These leaders also called ‘extremists’, believed that constitutional methods in front of an alien bureaucracy was a political suicide. They wanted direct action. Their goal was ‘Swaraj’, and their methods, anti-British, i.e. ‘Swadeshi and boycott’. Some of these leaders were also involved in violent, militant activities. British squashed the attempts of these leaders in the aftermath of the Bengal partition (1905).

While the moderates had kept the fight to themselves, extremists tried to include the masses. Their programs created widespread awareness about the socio-economic exploitation by British policies, and their fight also included public participation.

Things changed after the arrival of Gandhi. To acquire and solidify its mass base, Congress actively participated in social upliftment programs. It worked for the upliftment of the masses and picked popular issues of peasants and workers.

These efforts of Congress lead to an actual disenchantment with British rule. The hegemony of the Raj started breaking. And by 1930, the demand of Indian leaders had changed from dominion status to a free India (Poorna Swaraj).

The 1942 Quit India Movement marks the peak of anti-British struggle. Gandhi gave the call of ‘Do or Die’. A leader like Bose created an independent Indian army to fight the British and take advantage of the 2nd WW. By now, the movement had completely changed in its content and character. The British could no longer maintain its jewel. [339 words]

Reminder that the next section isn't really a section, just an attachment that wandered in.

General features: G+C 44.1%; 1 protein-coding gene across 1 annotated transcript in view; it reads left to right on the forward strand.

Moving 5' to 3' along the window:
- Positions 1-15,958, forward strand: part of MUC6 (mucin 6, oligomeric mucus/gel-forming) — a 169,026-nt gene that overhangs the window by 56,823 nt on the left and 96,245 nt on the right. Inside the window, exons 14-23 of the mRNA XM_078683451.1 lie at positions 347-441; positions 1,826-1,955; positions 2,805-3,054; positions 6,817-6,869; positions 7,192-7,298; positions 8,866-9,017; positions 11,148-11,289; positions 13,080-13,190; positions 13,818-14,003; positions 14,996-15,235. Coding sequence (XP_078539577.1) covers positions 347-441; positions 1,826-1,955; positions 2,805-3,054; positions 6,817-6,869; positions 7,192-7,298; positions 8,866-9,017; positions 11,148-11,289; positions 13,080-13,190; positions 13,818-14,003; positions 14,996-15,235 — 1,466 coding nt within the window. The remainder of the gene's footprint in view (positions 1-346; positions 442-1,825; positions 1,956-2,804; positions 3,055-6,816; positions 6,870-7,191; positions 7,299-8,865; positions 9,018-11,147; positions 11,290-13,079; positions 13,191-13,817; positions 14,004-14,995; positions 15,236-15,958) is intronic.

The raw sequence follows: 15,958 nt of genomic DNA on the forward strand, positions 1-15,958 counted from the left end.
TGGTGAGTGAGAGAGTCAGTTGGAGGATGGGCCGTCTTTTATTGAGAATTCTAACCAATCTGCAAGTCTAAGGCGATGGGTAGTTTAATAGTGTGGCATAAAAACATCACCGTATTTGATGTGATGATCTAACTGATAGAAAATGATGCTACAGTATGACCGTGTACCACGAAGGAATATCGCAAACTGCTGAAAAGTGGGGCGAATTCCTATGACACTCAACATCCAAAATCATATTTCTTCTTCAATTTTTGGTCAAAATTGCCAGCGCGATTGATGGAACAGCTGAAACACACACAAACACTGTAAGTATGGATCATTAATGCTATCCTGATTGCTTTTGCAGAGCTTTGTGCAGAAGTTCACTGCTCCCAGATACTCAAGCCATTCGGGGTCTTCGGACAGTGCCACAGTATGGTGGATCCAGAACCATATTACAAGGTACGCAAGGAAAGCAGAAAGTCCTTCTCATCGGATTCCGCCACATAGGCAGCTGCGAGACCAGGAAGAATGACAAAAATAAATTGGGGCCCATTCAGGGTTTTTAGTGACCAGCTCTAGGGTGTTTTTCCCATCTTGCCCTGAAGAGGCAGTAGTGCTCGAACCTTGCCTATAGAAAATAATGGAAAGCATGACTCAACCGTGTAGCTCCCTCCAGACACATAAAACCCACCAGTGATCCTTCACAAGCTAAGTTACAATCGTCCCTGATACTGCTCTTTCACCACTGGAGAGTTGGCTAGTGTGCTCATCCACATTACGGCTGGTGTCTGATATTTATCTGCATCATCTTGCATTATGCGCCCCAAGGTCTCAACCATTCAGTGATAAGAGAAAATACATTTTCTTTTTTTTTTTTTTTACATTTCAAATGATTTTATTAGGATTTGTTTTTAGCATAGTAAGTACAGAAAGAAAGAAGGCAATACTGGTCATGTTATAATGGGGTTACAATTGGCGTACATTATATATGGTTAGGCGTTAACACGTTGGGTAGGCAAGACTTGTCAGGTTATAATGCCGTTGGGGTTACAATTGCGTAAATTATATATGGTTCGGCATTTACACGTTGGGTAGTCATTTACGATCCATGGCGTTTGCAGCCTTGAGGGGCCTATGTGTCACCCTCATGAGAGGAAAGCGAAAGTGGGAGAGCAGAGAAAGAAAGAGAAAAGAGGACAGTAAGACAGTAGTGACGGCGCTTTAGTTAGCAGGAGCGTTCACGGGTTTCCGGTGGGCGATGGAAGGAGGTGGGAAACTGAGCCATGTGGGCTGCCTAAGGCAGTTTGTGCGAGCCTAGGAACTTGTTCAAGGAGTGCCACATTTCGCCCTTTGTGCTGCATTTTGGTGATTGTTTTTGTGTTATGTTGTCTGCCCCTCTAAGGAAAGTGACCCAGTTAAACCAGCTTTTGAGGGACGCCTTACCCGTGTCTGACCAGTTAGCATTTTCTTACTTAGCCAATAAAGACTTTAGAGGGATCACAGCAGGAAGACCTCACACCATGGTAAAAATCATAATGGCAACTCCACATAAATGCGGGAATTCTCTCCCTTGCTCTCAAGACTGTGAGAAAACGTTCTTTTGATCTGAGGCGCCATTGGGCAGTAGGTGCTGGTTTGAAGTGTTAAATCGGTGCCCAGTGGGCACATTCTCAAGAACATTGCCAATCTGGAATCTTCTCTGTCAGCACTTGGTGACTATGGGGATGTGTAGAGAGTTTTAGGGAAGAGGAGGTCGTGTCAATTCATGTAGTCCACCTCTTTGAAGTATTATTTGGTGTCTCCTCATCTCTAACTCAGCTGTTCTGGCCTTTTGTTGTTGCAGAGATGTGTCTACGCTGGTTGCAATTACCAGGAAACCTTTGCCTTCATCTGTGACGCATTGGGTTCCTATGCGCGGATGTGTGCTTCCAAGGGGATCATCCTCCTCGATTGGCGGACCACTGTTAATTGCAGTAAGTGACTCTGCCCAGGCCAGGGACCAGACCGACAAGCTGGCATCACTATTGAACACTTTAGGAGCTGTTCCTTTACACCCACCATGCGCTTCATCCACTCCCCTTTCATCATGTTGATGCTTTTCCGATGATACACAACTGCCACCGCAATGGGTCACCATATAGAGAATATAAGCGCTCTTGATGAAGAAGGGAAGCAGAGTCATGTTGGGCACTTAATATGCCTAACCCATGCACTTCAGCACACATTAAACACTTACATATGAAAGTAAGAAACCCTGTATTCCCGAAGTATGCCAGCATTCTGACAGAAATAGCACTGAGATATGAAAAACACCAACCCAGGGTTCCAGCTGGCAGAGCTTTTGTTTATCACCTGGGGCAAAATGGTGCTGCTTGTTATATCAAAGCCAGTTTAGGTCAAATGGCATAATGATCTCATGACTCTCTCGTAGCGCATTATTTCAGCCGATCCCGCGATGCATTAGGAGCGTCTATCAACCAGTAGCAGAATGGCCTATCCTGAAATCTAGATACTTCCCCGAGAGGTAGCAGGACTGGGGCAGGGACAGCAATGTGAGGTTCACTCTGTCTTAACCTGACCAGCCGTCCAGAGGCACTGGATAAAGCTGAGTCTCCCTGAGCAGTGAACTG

4] The Revolt of 1857 was a ‘sepoy mutiny’ or ‘first war of independence’. Discuss. [2018/10m/150w/5a]

Foucault suggests a knowledge-power connection to explain discourses. The concept becomes highly relevant while discussing the nature of the revolt of 1857.

While British historians portrayed it as a mere ‘sepoy mutiny’, the Indian nationalists like Savarkar called it ‘the first war of independence.’

In his book, V D Savarkar suggests that the annexation of Oudh and the issue of greased cartridges were only tiny excuses for what was already in the making. The revolt was an organized attempt by Indians to throw back the British and their desire to establish swadharma and swaraj. The restoration of a Muslim ruler at the helm was not a retrograde action but rather a display of religious unity to fight the British.

On the other hand, British historians suggest that the revolt was small, spontaneous, unorganized and rather a normal event in a large body like the British Indian army. There was no leadership, nor did sepoys have any vision behind the fight.

After various regional players ceased to be a challenge for the British, the revolt of 1857 was the first significant opposition it faced. It was an attempt to completely overthrow the British, and irrespective of the debate around it, remains an important chapter in Indian history. [206 words]

The post contains answers to the last 5-year papers i.e. (2022-2018). Answers to the previous year questions from 2013-2017 are a part of our book PSIR Optional Model Answers to PYQs (2013-2022)